Jason Merritt / Getty Images for LACMA

Medical experts have long slammed Goop, Gwyneth Paltrow’s e-commerce wellness empire, for endorsing nonscientific and potentially dangerous products — from sex dust to silver nanoparticles — and pseudoscience personalities.

But on Thursday, Goop for the first time singled out one of its most vocal critics, obstetrician-gynecologist Jen Gunter, who routinely takes the site to task on her Twitter and blog. In particular, it defended the vaginal jade eggs that Gunter lambasted earlier this year.

“Since her first post, she has been taking advantage of the attention and issuing attacks to build her personal platform — ridiculing the women who might read our site in the process,” the company wrote in a blog post.

The post was called the “first in a series,” a sign Goop is taking a newly aggressive approach to its detractors. “When they go low, we go high,” Paltrow tweeted.

“I feel like I’ve fallen through the looking glass,” Gunter, a San Francisco doctor who has been writing about Goop since 2015, told BuzzFeed News by phone. When she first read the post on a train through England, where she is on vacation, she said she found it so “ludicrous” that she laughed.

“It’s just odd I have to defend myself against a website that passes on the idea that bras cause cancer or that people should listen to someone who talks to a spirit for their health care,” she said. “So I’m absolutely flabbergasted that they chose me as the center of their ire.”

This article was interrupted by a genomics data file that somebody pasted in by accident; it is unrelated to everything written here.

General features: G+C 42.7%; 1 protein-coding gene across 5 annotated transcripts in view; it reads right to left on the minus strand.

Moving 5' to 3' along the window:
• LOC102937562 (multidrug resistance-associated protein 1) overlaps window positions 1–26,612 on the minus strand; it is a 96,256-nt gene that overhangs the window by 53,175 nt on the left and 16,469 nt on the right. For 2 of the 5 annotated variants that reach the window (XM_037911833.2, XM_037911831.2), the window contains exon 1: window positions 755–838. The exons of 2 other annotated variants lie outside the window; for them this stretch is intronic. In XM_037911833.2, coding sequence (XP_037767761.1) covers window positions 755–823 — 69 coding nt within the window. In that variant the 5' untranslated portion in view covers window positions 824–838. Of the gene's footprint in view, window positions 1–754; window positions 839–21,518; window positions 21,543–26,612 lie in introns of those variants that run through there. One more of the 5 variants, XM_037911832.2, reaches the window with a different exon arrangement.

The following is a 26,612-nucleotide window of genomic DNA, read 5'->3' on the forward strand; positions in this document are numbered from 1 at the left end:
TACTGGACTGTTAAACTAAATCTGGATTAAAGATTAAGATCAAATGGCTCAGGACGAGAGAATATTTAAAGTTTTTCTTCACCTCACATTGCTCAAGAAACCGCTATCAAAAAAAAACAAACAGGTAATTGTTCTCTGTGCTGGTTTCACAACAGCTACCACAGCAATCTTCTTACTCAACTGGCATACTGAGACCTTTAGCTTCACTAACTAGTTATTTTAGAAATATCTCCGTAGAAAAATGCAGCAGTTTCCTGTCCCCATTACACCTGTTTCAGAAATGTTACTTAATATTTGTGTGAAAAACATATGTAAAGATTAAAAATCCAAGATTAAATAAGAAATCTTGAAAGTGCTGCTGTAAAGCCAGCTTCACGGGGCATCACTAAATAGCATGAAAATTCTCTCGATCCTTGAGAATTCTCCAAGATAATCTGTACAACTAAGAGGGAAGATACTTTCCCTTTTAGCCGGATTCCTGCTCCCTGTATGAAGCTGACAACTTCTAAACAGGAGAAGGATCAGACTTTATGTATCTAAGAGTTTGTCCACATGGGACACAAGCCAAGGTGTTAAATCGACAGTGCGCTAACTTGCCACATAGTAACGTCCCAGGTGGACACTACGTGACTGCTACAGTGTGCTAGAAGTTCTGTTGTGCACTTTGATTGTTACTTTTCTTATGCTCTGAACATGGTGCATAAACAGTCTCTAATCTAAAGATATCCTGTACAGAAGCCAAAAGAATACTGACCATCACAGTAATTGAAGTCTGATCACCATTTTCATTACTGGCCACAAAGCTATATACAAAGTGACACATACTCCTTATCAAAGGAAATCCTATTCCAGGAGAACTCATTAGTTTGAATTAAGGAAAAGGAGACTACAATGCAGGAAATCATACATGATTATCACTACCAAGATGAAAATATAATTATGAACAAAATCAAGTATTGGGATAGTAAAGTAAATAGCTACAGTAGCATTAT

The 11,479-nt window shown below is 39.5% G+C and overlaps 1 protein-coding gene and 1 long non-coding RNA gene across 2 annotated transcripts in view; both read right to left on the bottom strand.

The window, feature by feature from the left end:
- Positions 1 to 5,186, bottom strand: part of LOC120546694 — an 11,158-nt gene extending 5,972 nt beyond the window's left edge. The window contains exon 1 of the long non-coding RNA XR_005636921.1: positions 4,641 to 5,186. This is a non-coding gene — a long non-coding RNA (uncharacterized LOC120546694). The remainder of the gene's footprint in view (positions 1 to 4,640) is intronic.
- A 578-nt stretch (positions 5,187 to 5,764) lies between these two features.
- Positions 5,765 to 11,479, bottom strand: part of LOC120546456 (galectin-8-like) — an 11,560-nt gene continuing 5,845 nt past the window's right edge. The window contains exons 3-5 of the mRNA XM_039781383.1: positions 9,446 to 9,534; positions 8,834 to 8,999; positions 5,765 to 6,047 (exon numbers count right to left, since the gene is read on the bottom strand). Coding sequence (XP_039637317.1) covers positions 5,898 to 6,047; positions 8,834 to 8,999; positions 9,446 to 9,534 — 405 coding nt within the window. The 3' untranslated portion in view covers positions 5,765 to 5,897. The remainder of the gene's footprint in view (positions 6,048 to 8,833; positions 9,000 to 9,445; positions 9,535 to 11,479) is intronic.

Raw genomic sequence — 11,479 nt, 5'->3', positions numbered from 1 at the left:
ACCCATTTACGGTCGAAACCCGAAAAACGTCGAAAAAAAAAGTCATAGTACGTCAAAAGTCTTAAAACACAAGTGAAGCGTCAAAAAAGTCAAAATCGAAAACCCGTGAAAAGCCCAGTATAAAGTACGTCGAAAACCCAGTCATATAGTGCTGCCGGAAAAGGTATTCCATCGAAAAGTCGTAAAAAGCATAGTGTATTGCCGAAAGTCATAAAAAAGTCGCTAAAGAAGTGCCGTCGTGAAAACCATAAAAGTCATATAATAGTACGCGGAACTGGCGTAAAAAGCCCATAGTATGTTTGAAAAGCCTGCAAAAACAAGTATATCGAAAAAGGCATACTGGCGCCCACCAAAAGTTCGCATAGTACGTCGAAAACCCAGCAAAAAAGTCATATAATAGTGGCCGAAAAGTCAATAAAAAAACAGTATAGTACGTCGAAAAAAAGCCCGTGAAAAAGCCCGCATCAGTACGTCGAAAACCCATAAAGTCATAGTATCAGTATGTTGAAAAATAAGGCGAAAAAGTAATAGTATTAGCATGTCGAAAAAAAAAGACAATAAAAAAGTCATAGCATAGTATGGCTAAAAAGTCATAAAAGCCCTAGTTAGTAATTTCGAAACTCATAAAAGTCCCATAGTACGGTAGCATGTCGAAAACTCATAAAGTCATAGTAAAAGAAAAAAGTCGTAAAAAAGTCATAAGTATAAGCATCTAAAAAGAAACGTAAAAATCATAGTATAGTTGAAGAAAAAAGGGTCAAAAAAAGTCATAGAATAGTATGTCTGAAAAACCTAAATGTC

No matter how much heat it draws, Goop continues to rise. Within the last year, it’s raised $10 million, hosted its first health and wellness summit in Los Angeles last month, and begun selling its own branded line of dietary supplements in the spring.

Gunter has dissected many of Goop’s articles and products, but one of her most viral takedowns concerned its $66 jade eggs, which are designed to be inserted into the vagina. In January, Goop published a Q&A with Shiva Rose, a “beauty guru/healer/inspiration/friend,” who praised the eggs for their ability to “help cultivate sexual energy, increase orgasm, balance the cycle, stimulate key reflexology around vaginal walls … intensify feminine energy, and invigorate our life force.”

Jen Gunter

Jen Gunter / Via drjengunter.wordpress.com

Gunter wasn’t buying it. “I read the post on GOOP and all I can tell you is it is the biggest load of garbage I have read on your site since vaginal steaming,” she wrote, referring to another Paltrow-endorsed practice. A woman could harm her pelvic floor muscles by using it, she warned, and get infected by bacteria.

Goop called Gunter’s post “mocking” and emblematic of media coverage of Goop that “suggests that women are lemmings.” “As women, we chafe at the idea that we are not intelligent enough to read something and take what Read More

Source:: BuzzFeed – Health